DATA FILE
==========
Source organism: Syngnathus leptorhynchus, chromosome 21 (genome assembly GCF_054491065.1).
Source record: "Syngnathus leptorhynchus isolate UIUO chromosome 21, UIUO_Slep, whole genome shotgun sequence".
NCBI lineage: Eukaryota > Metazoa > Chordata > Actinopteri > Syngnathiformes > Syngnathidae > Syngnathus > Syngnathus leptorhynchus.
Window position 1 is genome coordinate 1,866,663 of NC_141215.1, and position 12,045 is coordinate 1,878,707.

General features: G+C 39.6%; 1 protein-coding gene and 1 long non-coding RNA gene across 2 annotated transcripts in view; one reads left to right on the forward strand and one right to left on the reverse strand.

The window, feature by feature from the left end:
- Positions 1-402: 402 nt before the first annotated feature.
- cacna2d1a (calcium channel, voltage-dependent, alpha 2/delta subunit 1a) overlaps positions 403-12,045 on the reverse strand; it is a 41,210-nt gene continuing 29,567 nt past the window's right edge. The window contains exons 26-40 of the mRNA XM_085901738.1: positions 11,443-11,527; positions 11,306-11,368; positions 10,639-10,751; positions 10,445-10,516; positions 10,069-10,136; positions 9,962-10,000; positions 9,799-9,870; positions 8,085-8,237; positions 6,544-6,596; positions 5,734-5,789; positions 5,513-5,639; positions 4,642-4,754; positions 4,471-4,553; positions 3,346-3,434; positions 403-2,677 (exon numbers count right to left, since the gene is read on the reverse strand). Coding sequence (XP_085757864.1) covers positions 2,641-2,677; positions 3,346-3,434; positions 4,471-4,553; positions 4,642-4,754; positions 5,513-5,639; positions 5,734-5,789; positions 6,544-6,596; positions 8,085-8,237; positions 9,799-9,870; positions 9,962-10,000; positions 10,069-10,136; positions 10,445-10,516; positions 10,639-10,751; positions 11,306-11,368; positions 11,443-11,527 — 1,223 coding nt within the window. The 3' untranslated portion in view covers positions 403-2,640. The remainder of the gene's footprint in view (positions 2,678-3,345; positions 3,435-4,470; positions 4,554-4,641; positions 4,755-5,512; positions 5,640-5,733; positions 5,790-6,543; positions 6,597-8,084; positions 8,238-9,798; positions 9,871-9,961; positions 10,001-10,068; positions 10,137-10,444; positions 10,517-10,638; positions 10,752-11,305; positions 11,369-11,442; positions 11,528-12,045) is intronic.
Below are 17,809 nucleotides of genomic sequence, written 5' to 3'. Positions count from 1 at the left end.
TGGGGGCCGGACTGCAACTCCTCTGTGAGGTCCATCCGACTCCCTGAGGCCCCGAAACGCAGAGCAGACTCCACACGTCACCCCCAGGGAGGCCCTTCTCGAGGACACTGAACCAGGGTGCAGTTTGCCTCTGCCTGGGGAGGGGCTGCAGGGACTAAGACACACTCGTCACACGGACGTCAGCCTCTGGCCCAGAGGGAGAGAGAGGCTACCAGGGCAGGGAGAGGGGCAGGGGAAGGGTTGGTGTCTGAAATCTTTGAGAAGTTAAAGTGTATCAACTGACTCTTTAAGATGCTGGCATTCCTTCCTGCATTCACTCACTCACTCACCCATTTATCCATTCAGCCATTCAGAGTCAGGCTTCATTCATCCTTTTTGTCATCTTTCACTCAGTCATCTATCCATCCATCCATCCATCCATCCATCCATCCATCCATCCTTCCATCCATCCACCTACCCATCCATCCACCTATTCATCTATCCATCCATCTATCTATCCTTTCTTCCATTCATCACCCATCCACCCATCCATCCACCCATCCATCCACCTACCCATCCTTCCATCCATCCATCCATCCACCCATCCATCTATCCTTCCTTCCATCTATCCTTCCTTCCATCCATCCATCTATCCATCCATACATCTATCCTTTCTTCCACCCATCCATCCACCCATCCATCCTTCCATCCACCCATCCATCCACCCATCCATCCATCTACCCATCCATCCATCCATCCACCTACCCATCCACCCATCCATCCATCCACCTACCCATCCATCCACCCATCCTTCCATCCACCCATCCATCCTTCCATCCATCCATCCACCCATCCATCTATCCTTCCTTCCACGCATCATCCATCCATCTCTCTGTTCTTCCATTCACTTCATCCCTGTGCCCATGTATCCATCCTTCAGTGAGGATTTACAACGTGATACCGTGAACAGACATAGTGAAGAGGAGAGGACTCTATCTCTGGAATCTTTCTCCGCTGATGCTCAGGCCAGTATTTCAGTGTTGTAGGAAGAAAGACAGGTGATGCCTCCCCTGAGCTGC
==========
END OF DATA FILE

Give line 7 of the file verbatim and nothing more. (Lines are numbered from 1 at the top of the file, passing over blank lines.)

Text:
- Positions 1-402: 402 nt before the first annotated feature.